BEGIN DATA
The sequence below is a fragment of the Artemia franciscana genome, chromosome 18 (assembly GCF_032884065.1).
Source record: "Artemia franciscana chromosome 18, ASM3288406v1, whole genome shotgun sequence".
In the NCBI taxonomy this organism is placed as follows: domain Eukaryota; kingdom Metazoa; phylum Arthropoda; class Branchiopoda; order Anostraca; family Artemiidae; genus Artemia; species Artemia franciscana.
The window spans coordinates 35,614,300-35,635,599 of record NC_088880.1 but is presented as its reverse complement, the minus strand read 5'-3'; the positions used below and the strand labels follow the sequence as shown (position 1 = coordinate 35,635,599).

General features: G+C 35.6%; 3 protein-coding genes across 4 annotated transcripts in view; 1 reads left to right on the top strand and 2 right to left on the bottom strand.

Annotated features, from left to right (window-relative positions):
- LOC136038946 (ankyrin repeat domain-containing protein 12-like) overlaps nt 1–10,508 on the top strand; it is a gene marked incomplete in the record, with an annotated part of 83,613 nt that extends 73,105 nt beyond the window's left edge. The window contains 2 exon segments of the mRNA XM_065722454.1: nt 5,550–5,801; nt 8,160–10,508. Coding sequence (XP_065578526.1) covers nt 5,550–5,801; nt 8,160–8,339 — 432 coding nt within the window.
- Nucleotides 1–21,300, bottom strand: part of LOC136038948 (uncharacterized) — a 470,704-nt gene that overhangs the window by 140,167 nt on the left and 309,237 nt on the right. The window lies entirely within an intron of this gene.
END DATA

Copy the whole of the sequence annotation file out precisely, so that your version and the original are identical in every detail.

The sequence below is a fragment of the Artemia franciscana genome, chromosome 18 (assembly GCF_032884065.1).
Source record: "Artemia franciscana chromosome 18, ASM3288406v1, whole genome shotgun sequence".
In the NCBI taxonomy this organism is placed as follows: domain Eukaryota; kingdom Metazoa; phylum Arthropoda; class Branchiopoda; order Anostraca; family Artemiidae; genus Artemia; species Artemia franciscana.
The window spans coordinates 35,614,300-35,635,599 of record NC_088880.1 but is presented as its reverse complement, the minus strand read 5'-3'; the positions used below and the strand labels follow the sequence as shown (position 1 = coordinate 35,635,599).

General features: G+C 35.6%; 3 protein-coding genes across 4 annotated transcripts in view; 1 reads left to right on the top strand and 2 right to left on the bottom strand.

Annotated features, from left to right (window-relative positions):
- LOC136038946 (ankyrin repeat domain-containing protein 12-like) overlaps nt 1–10,508 on the top strand; it is a gene marked incomplete in the record, with an annotated part of 83,613 nt that extends 73,105 nt beyond the window's left edge. The window contains 2 exon segments of the mRNA XM_065722454.1: nt 5,550–5,801; nt 8,160–10,508. Coding sequence (XP_065578526.1) covers nt 5,550–5,801; nt 8,160–8,339 — 432 coding nt within the window.
- Nucleotides 1–21,300, bottom strand: part of LOC136038948 (uncharacterized) — a 470,704-nt gene that overhangs the window by 140,167 nt on the left and 309,237 nt on the right. The window lies entirely within an intron of this gene.